Google tackles first Google+ privacy flaw

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Google tackles first Google+ privacy flaw

The first privacy issue with Google+ has been detected.

The ‘reshare' option in Circles within Google+ was reportedly sharing information beyond set circles.

The Circles feature on Google+ was a simpler way to categorise groups of friends than was available on Facebook, as users are given the option of which Circles they wanted to share a piece of content with.

However a bug in the beta of the social networking site meant that if an item is ‘reshared' it can be viewed by anyone on the site despite the controls in place on the circle.

Resharing can be disabled by a poster but Google+ lacked any way to turn off resharing of all posts from within its privacy settings.

A FInancial Times report claimed that several settings in Google+ are public by default, including ‘personalising' search results and adverts that require users to opt out of being targeted. It also defaults all friendships to be made public to anybody on the web.

Talking about changes in a video on her Google+ page, Google engineer Kelly Ellis said:

“We're making changes all the time. Commenting and sharing on posts can always be disabled and the next time you post, you'll see a tip that describes how to do this. Starting next week, limited posts will not be sharable publicly. This is really important to us. On Google+ you should be in control of who sees your posts.”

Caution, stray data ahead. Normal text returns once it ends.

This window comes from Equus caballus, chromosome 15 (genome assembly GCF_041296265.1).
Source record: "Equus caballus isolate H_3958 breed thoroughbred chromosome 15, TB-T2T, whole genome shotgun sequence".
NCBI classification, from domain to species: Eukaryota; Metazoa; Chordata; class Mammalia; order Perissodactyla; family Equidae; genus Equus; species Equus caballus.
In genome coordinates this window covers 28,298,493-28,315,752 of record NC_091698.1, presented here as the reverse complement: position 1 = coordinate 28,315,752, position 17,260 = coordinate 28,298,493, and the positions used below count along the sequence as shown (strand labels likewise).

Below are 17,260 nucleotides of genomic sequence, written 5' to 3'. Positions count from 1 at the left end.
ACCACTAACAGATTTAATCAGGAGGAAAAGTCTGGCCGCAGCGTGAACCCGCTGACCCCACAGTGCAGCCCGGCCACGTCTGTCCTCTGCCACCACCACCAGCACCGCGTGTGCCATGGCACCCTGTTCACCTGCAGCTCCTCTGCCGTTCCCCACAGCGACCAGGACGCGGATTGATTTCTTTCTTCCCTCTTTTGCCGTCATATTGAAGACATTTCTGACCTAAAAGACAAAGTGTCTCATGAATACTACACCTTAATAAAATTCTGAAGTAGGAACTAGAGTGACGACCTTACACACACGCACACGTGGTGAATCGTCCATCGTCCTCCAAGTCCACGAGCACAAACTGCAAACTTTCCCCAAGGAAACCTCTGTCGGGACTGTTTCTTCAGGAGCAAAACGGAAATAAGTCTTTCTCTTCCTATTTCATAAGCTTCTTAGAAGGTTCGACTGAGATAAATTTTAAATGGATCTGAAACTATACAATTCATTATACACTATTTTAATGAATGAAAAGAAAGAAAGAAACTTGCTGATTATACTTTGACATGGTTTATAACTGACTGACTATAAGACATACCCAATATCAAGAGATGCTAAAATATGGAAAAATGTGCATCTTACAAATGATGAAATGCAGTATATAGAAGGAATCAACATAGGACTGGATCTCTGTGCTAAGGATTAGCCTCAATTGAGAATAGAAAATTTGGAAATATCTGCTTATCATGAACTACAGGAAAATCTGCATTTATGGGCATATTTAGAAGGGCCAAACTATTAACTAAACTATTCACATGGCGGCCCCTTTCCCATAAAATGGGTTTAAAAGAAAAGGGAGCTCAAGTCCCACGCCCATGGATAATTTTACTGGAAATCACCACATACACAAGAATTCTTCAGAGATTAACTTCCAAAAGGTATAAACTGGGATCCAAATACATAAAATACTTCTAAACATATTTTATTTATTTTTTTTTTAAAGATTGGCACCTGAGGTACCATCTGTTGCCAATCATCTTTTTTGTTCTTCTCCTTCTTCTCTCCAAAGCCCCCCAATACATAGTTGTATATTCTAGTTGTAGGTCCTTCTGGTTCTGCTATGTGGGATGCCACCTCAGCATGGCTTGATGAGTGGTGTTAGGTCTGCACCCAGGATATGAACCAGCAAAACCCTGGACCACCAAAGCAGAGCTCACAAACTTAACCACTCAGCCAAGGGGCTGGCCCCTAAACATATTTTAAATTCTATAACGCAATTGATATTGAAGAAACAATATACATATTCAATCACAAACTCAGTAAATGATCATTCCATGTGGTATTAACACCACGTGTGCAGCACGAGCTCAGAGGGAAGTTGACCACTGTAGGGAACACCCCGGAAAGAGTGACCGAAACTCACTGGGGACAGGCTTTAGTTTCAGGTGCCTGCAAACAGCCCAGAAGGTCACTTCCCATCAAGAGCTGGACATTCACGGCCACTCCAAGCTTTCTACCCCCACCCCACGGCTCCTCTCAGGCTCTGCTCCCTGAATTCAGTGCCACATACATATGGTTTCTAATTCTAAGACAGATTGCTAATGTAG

Catalin Cosoi, head of the online threats lab at BitDefender, said:

“It boils down to the fact that the tagging feature can be bypassed by using the reshare option. Let's say user ‘A' shares a picture only to their ‘Close Friends' circle and disables resharing. All it takes is for someone from that circle to tag a person from outside this circle in the picture. Once this has been done, that person can share the picture to anyone, in any way.

“Whilst it's true that once someone has access to a picture they can save it and redistribute it, the concern here is that Google+ is promoting Circles as a way to be selective about how you share content, yet accidental and even deliberate sharing to other Circles is all too easy to do."

This article originally appeared at

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